Beyond the Gates
Rated R, 115 min. Directed by Michael Caton-Jones. Starring John Hurt, Hugh Dancy, Dominique Horwitz, Claire-Hope Ashitey, Nicola Walker, Steve Toussaint.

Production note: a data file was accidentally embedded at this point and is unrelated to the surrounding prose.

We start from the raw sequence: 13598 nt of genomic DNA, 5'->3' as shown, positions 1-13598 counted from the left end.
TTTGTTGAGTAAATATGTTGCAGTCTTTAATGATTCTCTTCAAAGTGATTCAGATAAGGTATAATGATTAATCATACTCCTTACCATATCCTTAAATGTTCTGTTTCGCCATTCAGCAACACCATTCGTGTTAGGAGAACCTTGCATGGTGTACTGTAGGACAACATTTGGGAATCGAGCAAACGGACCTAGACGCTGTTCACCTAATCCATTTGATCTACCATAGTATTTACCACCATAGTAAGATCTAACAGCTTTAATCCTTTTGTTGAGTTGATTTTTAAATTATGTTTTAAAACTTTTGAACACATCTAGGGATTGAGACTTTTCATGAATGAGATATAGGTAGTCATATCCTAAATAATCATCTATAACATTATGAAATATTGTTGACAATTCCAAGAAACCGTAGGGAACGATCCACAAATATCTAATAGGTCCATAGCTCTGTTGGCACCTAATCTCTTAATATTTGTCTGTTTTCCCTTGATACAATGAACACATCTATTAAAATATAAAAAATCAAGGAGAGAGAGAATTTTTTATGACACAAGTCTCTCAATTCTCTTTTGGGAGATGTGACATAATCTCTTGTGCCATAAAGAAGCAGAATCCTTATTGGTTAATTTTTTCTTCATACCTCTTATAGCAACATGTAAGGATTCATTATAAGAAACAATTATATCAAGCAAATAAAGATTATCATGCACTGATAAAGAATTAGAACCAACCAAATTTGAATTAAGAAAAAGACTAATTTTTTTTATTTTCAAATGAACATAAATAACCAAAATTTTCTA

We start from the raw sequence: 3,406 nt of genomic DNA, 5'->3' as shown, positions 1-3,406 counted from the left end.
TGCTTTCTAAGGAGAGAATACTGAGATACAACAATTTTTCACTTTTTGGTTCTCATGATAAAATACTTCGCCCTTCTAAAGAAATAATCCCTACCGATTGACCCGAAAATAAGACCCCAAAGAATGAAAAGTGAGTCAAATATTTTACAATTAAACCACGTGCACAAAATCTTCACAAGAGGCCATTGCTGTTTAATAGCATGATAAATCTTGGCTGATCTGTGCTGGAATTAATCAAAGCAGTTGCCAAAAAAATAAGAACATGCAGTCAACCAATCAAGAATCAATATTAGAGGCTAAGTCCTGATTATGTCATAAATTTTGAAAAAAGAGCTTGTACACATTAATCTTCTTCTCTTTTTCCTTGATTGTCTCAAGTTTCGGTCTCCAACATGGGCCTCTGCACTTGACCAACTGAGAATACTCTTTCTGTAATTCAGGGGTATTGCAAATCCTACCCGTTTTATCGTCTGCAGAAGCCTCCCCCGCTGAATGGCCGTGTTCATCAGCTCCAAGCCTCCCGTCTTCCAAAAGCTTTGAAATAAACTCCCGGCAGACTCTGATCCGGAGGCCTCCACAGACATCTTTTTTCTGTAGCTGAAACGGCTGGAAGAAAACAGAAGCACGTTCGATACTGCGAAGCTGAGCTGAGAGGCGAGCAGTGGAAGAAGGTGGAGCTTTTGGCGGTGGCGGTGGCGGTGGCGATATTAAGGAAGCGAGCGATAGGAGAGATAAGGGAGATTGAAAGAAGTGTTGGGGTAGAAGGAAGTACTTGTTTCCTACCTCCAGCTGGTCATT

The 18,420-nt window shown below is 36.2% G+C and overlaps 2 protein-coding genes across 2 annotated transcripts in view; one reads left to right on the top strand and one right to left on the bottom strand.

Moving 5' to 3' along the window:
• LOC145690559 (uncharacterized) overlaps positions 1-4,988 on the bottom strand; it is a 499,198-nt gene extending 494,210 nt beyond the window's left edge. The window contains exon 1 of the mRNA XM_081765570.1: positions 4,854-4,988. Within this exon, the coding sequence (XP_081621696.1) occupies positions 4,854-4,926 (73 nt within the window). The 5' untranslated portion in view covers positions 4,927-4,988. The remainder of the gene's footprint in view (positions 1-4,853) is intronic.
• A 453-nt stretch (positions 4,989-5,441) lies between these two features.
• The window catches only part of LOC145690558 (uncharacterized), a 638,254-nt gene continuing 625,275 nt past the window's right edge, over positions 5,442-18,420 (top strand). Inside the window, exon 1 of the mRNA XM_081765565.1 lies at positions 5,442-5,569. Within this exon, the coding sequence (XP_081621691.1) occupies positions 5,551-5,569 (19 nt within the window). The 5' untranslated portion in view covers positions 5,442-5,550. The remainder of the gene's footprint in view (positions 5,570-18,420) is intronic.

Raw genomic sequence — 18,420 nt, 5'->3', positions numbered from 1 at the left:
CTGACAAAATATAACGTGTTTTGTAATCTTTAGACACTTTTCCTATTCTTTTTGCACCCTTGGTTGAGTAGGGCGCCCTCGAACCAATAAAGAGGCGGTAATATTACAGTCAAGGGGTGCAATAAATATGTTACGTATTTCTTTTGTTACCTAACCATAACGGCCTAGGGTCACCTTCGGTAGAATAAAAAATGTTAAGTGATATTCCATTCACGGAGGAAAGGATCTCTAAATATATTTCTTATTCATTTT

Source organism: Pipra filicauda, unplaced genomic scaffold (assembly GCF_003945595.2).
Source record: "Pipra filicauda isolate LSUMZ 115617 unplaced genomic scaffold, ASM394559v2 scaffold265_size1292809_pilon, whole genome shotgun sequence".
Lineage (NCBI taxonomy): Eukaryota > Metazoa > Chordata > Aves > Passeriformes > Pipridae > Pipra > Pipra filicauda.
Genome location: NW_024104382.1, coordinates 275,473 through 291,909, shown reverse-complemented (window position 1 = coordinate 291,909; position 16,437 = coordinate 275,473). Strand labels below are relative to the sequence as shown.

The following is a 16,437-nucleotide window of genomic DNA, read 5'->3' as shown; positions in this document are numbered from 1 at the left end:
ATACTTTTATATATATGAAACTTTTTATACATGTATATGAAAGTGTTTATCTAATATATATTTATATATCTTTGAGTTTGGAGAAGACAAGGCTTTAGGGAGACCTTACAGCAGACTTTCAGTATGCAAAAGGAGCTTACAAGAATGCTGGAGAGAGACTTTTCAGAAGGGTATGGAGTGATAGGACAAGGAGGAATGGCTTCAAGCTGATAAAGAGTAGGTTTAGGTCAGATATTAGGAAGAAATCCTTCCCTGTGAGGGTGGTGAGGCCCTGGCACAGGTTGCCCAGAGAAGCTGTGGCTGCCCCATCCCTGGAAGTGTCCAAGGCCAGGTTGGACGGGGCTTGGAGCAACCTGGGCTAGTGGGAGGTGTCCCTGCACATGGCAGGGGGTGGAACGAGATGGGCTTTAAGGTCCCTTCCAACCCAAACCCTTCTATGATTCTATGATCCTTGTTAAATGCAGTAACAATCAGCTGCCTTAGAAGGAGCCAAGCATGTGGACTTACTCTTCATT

I have my doubts that this grim account of the slaughter of some 2,500 members of Rwanda's ethnic Tutsi minority who sought refuge from their machete-wielding Hutu countrymen at Kigali's Ecole Technique Officielle in the spring of 1994 will make anyone think twice about, say, Darfur. In media circles, the Rwandan genocide is older than old news, and after Hotel Rwanda, American audiences, in particular, may well choose Shrek over shriek, and who can blame them? Evil ran amok, as evil continues to do, and in the messy choke hold of reality, Peter Parker and Captain Jack Sparrow will forever be hapless against the ever-ready realpolitik of the machete and the madman. Even God is no more successful than his iconic cinematic stand-ins at halting the basest acts of humanity, a point well-made and one that is at the center of Caton-Jones' horrifically authentic film. Beyond the Gates was shot on the actual locations of the events depicted, employed a number of survivors in both crew and acting positions, and it was produced and co-written by BBC cameraman David Belton, who witnessed the slow, agonizing death of hope firsthand. The few times the camera is allowed out of the school compound, cinematographer Ivan Strasburg certainly makes the most of it. Hurt, in his patented, wizened gnome mode, is fine here as the Catholic missionary Father Christopher, who oversees the ramshackle school and who realizes the deadly implications of the Hutu coup far more quickly and astutely than his starry-eyed, idealistic assistant Joe Connor (Dancy). (When pointedly asked by a female friend and BBC reporter why he's in Africa, Connor answers, "I guess I wanted to star in my own Oxfam advert.") As the scrum of madness beyond the gates turns to a crush and the Belgian UN peacekeeping detachment (led by Horwitz in a model of stoic, minimalist acting) proves utterly ineffectual, the film grinds inexorably toward its unsurprising and terrible conclusion with infinite grace but no real suspense. Beyond the Gates bears witness to the worst of the worst, but these days, and far more importantly, so does YouTube. AFS@Dobie
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